Cory Booker Inc.: How the Newark mayor uses his charity to prop up pals Video

New Jersey Gov. Chris Christie, left to right, Newark Mayor Cory Booker, Facebook founder Mark Zuckerberg and talk show host Oprah Winfrey discuss Zuckerberg’s $100 million investment into Newark Public Schools.

By Yaël Ossowski | Special to

If a celebrity is looking to drop a couple of million bucks into a charity for some good publicity, Cory Booker is the man to call.

In the past few years, the mayor of Newark and Democrat U.S. Senate hopeful from New Jersey has attracted high-profile donations from the likes of Facebook founder Mark Zuckerberg and TV host Oprah Winfrey. Zuckerberg pledged $100 million to better Newark schools and Winfrey promised  a quarter of a million for Booker’s personal charity.

Winfrey’s “gifts will directly empower hundreds and hundreds of Newark families and help source our city’s success,” Booker said in 2009 after the influential media magnate’s donation to his group.

“We rejoice in Oprah’s generosity and celebrate her life commitment to serving others,” Booker said.

In fact, Zuckerberg announced his prized donation on Oprah’s program alongside Booker and New Jersey Gov. Chris Christie, appearing on the same day the film “The Social Network, which tells the story of Facebook’s founding, premiered in theaters.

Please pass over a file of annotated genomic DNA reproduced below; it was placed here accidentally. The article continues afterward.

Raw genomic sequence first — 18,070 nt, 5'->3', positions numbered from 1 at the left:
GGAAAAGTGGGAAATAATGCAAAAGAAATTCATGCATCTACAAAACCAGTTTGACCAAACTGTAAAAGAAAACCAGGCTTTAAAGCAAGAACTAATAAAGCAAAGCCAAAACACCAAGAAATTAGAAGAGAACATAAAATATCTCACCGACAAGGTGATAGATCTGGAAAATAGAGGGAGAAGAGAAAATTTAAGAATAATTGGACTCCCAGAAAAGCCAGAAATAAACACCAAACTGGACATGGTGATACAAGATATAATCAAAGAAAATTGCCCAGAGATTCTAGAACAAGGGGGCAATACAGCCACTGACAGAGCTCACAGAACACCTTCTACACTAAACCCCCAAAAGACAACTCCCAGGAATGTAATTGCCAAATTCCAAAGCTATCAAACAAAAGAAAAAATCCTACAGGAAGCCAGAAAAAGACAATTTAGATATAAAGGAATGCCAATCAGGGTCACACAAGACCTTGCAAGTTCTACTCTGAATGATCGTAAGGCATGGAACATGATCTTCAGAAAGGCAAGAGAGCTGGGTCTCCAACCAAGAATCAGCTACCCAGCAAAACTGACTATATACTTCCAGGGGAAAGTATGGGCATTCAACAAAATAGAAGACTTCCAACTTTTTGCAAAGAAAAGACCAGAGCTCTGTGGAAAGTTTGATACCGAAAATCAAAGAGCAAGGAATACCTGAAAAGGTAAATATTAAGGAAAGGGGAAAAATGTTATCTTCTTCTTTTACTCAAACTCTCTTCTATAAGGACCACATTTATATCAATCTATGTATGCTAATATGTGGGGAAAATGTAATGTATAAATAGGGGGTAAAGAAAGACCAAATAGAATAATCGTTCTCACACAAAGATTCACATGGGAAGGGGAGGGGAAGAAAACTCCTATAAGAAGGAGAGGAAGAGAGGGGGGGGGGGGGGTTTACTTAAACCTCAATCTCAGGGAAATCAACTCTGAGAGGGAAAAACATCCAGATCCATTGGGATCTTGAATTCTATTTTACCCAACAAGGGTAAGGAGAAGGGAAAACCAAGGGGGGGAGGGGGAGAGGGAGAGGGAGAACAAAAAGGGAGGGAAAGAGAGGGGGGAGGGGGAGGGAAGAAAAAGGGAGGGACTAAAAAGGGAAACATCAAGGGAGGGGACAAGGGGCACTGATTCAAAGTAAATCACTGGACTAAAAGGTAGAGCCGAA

AP file photo

POWERFUL FRIENDS: Newark, N.J., Mayor Corey Booker has some rich friends in powerful places.

Rather than just being a public face for goodwill donations to his city, the 44-year old Democratic mayor is the financial and legal owner of them, filtering the large donations through his personal charity to the causes as he so desires.

It was in 2003, a year after he was elected mayor, that Booker founded Newark Now Inc., a nonprofit organization focused on giving job training and support  to members of the community. Since then, the organization has brought big money and big names into the north New Jersey city, allowing Booker to moonlight as a liaison to the rich and famous looking to boost their image.

According to the 990 tax form completed by Booker’s nonprofit last year, Newark Now Inc. netted $2.1 million in donations in 2012  alone, attracting not just celebrities but also contractors looking to do business with the state.

The New Jersey Star-Ledger called Newark Now the “go-to marketplace for city contractors” in a 2011 article, alleging Booker used the nonprofit to accept payments from businesses hoping to land contracts with the city of Newark. Booker and his campaign denied the allegations brought up against his charity.

Critics, such as the American Commitment Action Fund, a Washington, D.C.-based conservative Super PAC, highlight criticisms of mayor’s “cheerleader” and “celebrity” status which left the city with an “absentee mayor,” according theirprevious political ad.

The Booker campaign did not respond to numerous requests for comment from’s.

Contact Yaël Ossowski at and follow him @YaelOss.

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